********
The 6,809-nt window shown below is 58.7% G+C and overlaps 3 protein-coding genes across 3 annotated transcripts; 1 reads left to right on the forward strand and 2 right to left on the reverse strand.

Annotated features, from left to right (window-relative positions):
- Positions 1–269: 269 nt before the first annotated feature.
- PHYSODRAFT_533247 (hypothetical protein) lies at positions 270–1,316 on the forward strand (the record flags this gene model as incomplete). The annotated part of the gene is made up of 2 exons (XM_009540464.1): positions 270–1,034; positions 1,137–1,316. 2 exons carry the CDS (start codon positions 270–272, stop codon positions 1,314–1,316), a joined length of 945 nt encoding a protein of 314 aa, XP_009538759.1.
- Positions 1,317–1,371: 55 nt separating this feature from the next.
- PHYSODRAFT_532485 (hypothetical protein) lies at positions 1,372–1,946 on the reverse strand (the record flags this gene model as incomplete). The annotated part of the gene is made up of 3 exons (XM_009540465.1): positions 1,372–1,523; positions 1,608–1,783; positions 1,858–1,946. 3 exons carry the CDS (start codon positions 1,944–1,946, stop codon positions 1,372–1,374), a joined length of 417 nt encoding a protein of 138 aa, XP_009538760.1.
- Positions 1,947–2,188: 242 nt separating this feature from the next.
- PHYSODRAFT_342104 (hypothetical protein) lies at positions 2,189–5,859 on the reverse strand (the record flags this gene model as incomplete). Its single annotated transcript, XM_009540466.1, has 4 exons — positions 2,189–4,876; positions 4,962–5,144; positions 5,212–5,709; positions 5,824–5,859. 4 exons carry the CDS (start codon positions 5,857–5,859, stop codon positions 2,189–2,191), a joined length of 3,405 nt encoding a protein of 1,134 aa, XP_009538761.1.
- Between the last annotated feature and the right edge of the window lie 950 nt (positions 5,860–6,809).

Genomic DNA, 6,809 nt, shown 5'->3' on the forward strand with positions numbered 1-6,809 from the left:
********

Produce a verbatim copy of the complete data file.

The 6,809-nt window shown below is 58.7% G+C and overlaps 3 protein-coding genes across 3 annotated transcripts; 1 reads left to right on the forward strand and 2 right to left on the reverse strand.

Annotated features, from left to right (window-relative positions):
- Positions 1–269: 269 nt before the first annotated feature.
- PHYSODRAFT_533247 (hypothetical protein) lies at positions 270–1,316 on the forward strand (the record flags this gene model as incomplete). The annotated part of the gene is made up of 2 exons (XM_009540464.1): positions 270–1,034; positions 1,137–1,316. 2 exons carry the CDS (start codon positions 270–272, stop codon positions 1,314–1,316), a joined length of 945 nt encoding a protein of 314 aa, XP_009538759.1.
- Positions 1,317–1,371: 55 nt separating this feature from the next.
- PHYSODRAFT_532485 (hypothetical protein) lies at positions 1,372–1,946 on the reverse strand (the record flags this gene model as incomplete). The annotated part of the gene is made up of 3 exons (XM_009540465.1): positions 1,372–1,523; positions 1,608–1,783; positions 1,858–1,946. 3 exons carry the CDS (start codon positions 1,944–1,946, stop codon positions 1,372–1,374), a joined length of 417 nt encoding a protein of 138 aa, XP_009538760.1.
- Positions 1,947–2,188: 242 nt separating this feature from the next.
- PHYSODRAFT_342104 (hypothetical protein) lies at positions 2,189–5,859 on the reverse strand (the record flags this gene model as incomplete). Its single annotated transcript, XM_009540466.1, has 4 exons — positions 2,189–4,876; positions 4,962–5,144; positions 5,212–5,709; positions 5,824–5,859. 4 exons carry the CDS (start codon positions 5,857–5,859, stop codon positions 2,189–2,191), a joined length of 3,405 nt encoding a protein of 1,134 aa, XP_009538761.1.
- Between the last annotated feature and the right edge of the window lie 950 nt (positions 5,860–6,809).

Genomic DNA, 6,809 nt, shown 5'->3' on the forward strand with positions numbered 1-6,809 from the left: